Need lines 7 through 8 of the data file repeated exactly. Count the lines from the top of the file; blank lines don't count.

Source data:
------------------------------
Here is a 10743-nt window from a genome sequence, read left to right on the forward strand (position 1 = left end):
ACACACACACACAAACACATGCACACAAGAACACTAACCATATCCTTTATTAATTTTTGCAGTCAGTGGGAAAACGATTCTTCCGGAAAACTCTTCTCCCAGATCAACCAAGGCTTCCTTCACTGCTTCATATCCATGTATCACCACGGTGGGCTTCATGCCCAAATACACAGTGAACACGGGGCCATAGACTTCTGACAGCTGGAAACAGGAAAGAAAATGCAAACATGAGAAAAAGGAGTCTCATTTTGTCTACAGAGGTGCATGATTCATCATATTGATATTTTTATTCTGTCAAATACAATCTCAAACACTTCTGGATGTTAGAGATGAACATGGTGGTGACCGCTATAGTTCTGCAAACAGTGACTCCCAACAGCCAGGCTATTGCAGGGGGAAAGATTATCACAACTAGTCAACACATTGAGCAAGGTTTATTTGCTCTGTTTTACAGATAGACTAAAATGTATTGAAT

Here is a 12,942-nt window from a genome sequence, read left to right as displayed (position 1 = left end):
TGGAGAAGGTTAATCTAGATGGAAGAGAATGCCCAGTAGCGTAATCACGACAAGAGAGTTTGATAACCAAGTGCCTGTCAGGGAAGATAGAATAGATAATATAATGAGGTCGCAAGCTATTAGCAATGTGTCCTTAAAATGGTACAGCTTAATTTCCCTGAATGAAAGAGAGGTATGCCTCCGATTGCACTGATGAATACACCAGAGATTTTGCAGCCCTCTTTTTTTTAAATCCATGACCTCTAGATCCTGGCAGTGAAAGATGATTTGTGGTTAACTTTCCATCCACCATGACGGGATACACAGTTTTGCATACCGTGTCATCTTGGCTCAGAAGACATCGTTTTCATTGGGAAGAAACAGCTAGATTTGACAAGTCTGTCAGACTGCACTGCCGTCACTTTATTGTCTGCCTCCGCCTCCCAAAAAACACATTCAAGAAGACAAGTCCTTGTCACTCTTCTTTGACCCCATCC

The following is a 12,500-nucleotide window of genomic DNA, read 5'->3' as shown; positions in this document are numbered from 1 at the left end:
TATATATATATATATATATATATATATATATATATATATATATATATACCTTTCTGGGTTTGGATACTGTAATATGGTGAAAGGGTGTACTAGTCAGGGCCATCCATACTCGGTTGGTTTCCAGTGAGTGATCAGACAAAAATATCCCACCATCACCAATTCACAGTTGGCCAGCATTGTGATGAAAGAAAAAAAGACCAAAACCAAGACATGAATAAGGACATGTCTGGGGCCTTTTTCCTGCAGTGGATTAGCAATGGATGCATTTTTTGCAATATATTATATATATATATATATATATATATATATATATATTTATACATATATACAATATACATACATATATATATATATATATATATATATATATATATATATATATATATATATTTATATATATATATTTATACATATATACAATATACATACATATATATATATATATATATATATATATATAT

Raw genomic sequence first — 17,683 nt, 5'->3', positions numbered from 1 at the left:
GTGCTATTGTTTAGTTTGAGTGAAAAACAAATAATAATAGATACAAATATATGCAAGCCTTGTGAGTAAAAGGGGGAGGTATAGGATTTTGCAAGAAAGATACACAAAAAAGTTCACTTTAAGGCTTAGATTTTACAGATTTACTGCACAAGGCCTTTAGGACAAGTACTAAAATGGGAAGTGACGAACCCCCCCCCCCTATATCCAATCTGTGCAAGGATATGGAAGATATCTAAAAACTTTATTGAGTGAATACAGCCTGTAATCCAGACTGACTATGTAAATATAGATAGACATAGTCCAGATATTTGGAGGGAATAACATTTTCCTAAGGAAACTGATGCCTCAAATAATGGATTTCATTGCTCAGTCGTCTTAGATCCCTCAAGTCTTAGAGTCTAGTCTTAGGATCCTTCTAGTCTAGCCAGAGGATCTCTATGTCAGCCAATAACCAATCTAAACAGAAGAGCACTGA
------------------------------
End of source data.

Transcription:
Raw genomic sequence first — 17,683 nt, 5'->3', positions numbered from 1 at the left:
GTGCTATTGTTTAGTTTGAGTGAAAAACAAATAATAATAGATACAAATATATGCAAGCCTTGTGAGTAAAAGGGGGAGGTATAGGATTTTGCAAGAAAGATACACAAAAAAGTTCACTTTAAGGCTTAGATTTTACAGATTTACTGCACAAGGCCTTTAGGACAAGTACTAAAATGGGAAGTGACGAACCCCCCCCCCCTATATCCAATCTGTGCAAGGATATGGAAGATATCTAAAAACTTTATTGAGTGAATACAGCCTGTAATCCAGACTGACTATGTAAATATAGATAGACATAGTCCAGATATTTGGAGGGAATAACATTTTCCTAAGGAAACTGATGCCTCAAATAATGGATTTCATTGCTCAGTCGTCTTAGATCCCTCAAGTCTTAGAGTCTAGTCTTAGGATCCTTCTAGTCTAGCCAGAGGATCTCTATGTCAGCCAATAACCAATCTAAACAGAAGAGCACTGA